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Gardening Tips: Help your lawn recover from a hot spell

After such a hot week, is your lawn looking as bedraggled as mine? We certainly haven't had the rain that we received last summer! Although we have enjoyed many 'beach days', the lawns and gardens are starting to suffer.

After such a hot week, is your lawn looking as bedraggled as mine?

We certainly haven't had the rain that we received last summer!

Although we have enjoyed many 'beach days', the lawns and gardens are starting to suffer.

As I sit to write this article we are under yet another heat advisory.

They are predicting cooler, wet weather by the time you are reading it, but we will see if that develops.

Rain seems to be very sporadic this season; hitting in some areas while others only get a sprinkle.

I know that my gardens have only received a small amount of rain lately so I have had to do supplementary watering.

Remember to do your watering early in the morning or in evening once the heat of the day has passed.

You will lose a lot of water to evaporation during mid day.

It also stresses plants to have wet flowers and foliage when the sun is so strong.

Plus you may feel a little stressed too out in that hot sun!

A deep, thorough soak once or twice a week is much more beneficial than a short sprinkle every day.

Water needs to penetrate deep into the soil to replenish thirsty roots! Perennials, trees, shrubs and lawns need their roots to be strong to survive the rigors of a Northern Ontario winter. 

Most herbs and vegetables aren't a permanent part of the garden, however watering practices for them are the same.

You want your plants to keep healthy as they yield late summer and fall crops.

Regular, deep watering will keep roots strong right into fall.

Consistent watering is also very important for your tomato plants.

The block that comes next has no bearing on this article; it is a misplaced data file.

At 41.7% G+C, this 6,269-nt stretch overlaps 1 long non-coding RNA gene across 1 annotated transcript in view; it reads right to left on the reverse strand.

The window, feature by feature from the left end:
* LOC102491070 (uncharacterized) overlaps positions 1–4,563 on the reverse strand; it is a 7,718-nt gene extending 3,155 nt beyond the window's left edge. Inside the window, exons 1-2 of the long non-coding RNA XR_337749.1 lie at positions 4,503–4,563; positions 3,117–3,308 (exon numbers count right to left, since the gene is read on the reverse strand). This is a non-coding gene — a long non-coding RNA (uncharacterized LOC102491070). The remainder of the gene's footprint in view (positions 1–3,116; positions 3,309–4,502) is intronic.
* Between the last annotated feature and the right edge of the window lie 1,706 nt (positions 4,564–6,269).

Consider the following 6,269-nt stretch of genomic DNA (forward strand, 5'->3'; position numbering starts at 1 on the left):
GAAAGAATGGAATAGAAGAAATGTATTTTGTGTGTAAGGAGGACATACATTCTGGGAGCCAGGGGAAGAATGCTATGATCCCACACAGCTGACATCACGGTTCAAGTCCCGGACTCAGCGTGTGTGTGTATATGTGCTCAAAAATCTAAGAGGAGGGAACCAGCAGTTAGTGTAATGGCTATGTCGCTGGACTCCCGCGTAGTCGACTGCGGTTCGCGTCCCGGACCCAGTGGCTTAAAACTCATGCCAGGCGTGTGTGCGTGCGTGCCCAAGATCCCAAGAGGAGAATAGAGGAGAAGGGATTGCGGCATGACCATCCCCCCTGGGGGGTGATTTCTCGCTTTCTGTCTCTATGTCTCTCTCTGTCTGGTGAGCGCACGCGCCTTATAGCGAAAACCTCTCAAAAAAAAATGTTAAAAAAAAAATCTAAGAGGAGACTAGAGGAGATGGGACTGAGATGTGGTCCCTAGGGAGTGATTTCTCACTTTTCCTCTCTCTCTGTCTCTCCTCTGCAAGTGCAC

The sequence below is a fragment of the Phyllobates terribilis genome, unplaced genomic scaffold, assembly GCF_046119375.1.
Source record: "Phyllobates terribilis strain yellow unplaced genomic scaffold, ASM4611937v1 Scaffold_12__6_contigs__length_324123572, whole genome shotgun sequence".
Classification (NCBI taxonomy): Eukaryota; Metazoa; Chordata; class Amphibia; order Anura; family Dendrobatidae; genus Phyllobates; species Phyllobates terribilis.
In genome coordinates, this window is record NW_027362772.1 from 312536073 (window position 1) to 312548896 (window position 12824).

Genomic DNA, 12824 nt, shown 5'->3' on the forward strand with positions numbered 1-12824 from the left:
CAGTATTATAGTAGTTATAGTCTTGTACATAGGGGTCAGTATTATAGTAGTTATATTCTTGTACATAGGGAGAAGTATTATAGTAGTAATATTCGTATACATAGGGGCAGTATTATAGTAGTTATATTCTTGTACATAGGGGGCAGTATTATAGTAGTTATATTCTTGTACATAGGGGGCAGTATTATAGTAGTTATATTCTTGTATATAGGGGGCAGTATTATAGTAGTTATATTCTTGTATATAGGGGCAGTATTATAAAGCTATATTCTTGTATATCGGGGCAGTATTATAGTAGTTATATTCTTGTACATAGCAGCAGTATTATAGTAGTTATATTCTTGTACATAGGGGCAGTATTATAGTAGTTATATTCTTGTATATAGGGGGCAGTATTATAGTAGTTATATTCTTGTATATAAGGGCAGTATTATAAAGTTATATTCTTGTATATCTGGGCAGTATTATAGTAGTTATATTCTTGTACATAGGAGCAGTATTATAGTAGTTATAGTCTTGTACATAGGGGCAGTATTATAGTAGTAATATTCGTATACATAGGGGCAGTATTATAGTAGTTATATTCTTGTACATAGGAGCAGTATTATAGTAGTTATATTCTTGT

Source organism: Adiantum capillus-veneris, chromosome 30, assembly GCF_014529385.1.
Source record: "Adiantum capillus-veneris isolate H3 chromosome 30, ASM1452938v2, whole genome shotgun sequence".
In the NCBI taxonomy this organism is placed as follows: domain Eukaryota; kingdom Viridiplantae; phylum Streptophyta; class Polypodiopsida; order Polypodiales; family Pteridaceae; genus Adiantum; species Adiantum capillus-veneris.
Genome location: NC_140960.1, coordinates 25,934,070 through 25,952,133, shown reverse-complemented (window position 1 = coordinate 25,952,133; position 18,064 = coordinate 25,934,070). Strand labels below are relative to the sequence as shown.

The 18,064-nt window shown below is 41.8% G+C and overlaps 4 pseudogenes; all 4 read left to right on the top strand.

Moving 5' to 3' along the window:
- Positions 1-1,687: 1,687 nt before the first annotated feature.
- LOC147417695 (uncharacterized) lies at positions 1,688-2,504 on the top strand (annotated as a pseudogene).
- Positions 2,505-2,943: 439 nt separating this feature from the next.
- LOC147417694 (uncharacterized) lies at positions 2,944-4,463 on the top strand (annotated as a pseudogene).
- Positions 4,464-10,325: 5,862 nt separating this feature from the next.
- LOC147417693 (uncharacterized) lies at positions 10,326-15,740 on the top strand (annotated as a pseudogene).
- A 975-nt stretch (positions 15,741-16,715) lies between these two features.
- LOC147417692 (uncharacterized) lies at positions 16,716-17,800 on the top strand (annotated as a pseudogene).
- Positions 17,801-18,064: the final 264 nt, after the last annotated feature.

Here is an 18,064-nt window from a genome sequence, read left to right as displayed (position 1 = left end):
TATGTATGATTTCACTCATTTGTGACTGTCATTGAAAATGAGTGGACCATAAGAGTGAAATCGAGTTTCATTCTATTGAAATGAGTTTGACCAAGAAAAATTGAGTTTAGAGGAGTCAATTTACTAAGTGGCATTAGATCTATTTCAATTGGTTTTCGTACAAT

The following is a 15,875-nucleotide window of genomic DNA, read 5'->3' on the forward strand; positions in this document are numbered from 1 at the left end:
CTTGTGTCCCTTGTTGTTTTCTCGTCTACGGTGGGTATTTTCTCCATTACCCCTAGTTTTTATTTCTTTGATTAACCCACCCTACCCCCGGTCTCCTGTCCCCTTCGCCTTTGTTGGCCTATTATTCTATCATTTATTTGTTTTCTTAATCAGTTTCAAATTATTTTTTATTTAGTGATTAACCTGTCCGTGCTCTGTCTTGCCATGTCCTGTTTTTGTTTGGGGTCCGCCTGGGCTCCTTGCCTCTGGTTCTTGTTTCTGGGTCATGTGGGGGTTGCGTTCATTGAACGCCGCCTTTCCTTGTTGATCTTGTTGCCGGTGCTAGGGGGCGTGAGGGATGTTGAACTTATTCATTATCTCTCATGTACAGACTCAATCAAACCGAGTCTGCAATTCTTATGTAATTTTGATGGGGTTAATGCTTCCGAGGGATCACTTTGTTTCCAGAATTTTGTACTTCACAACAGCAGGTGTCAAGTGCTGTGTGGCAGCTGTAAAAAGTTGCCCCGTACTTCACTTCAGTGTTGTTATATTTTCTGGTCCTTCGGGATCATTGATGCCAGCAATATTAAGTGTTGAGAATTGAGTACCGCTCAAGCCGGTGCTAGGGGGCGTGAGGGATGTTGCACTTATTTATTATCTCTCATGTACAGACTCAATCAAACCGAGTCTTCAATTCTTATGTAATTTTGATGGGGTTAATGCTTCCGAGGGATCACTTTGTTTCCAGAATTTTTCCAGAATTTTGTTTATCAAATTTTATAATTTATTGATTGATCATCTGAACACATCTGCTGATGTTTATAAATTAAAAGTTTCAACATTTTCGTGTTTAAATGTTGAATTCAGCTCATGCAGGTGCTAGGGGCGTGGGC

Cool weather at the start of the summer had us all wondering if we would see much in the way of a tomato crop, but hot weather that finally came has resulted in my plants producing a great amount of fruit!

I am watering them diligently so that the soil doesn't dry out.

I don't want my fruit to develop 'blossom end rot'.

This problem arises when plants are stressed by dry spells from inconsistent watering. 

Lack of calcium is also a contributed factor to this disease.

I have been sure to feed my plants every six weeks or so with an organic fertilizer high in calcium.

My tomato plants have rewarded me with lots of fruit!

My grandchildren and I have been picking the little Sunsugar and Grape tomatoes and eating them like candy.

While you are out in the garden doing your watering, take note of plants that may need attention once cooler weather arrives.

You may have some that haven't survived the heat, so will need to be replaced.

Take your notes to a garden centre to pick the best replacement for that area.

On the flip side, you may have some perennials or shrubs that grew so well that the garden has become too crowded.

Last week's article was all about transplanting trees and shrubs.

If something has to be moved, be sure to wait for cooler fall weather to do this task.

You can reference that article if you aren't sure how to get started.

If you have perennials that need to be moved or divided, once again timing is the key to success.

You can prepare a game plan now so you are ready when plans begin to look like they are shutting down for the season.

In a few weeks, I will write a full article on this subject, however the basic rule is that spring perennials are divided in the fall.

Fall blooming ones are worked on in the spring.

Summer bloomers or plants grown only for their foliage appeal can be divided in either spring or fall.

As we cruise towards fall, I hope you get a chance to really enjoy your late summer garden.

There are so many plants that are at their peak right now or just about to really shine!